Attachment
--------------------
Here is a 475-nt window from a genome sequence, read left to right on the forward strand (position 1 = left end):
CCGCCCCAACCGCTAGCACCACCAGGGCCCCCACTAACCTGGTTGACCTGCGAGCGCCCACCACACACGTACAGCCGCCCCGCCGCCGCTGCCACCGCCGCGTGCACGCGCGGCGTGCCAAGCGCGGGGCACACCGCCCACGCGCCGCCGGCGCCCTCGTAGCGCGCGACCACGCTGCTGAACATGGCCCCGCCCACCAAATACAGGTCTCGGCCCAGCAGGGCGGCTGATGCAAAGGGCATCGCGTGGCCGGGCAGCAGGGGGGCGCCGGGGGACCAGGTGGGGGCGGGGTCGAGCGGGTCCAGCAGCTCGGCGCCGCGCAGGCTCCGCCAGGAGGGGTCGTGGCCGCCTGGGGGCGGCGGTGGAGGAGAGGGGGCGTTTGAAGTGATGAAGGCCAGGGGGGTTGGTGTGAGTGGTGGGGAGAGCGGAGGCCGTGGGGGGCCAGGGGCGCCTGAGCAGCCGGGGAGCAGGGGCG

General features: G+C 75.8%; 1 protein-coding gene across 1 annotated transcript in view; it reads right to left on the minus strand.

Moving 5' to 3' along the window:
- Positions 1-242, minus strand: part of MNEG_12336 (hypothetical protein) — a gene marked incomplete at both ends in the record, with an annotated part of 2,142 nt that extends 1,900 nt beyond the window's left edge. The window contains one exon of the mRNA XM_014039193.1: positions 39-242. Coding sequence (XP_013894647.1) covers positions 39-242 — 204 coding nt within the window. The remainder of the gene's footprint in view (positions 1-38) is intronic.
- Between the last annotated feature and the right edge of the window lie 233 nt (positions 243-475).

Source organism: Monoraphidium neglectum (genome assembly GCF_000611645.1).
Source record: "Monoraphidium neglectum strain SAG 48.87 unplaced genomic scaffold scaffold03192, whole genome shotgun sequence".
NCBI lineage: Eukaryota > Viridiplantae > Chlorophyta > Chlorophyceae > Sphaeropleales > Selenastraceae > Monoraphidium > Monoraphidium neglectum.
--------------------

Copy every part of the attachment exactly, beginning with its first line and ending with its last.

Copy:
Here is a 475-nt window from a genome sequence, read left to right on the forward strand (position 1 = left end):
CCGCCCCAACCGCTAGCACCACCAGGGCCCCCACTAACCTGGTTGACCTGCGAGCGCCCACCACACACGTACAGCCGCCCCGCCGCCGCTGCCACCGCCGCGTGCACGCGCGGCGTGCCAAGCGCGGGGCACACCGCCCACGCGCCGCCGGCGCCCTCGTAGCGCGCGACCACGCTGCTGAACATGGCCCCGCCCACCAAATACAGGTCTCGGCCCAGCAGGGCGGCTGATGCAAAGGGCATCGCGTGGCCGGGCAGCAGGGGGGCGCCGGGGGACCAGGTGGGGGCGGGGTCGAGCGGGTCCAGCAGCTCGGCGCCGCGCAGGCTCCGCCAGGAGGGGTCGTGGCCGCCTGGGGGCGGCGGTGGAGGAGAGGGGGCGTTTGAAGTGATGAAGGCCAGGGGGGTTGGTGTGAGTGGTGGGGAGAGCGGAGGCCGTGGGGGGCCAGGGGCGCCTGAGCAGCCGGGGAGCAGGGGCG

General features: G+C 75.8%; 1 protein-coding gene across 1 annotated transcript in view; it reads right to left on the minus strand.

Moving 5' to 3' along the window:
- Positions 1-242, minus strand: part of MNEG_12336 (hypothetical protein) — a gene marked incomplete at both ends in the record, with an annotated part of 2,142 nt that extends 1,900 nt beyond the window's left edge. The window contains one exon of the mRNA XM_014039193.1: positions 39-242. Coding sequence (XP_013894647.1) covers positions 39-242 — 204 coding nt within the window. The remainder of the gene's footprint in view (positions 1-38) is intronic.
- Between the last annotated feature and the right edge of the window lie 233 nt (positions 243-475).

Source organism: Monoraphidium neglectum (genome assembly GCF_000611645.1).
Source record: "Monoraphidium neglectum strain SAG 48.87 unplaced genomic scaffold scaffold03192, whole genome shotgun sequence".
NCBI lineage: Eukaryota > Viridiplantae > Chlorophyta > Chlorophyceae > Sphaeropleales > Selenastraceae > Monoraphidium > Monoraphidium neglectum.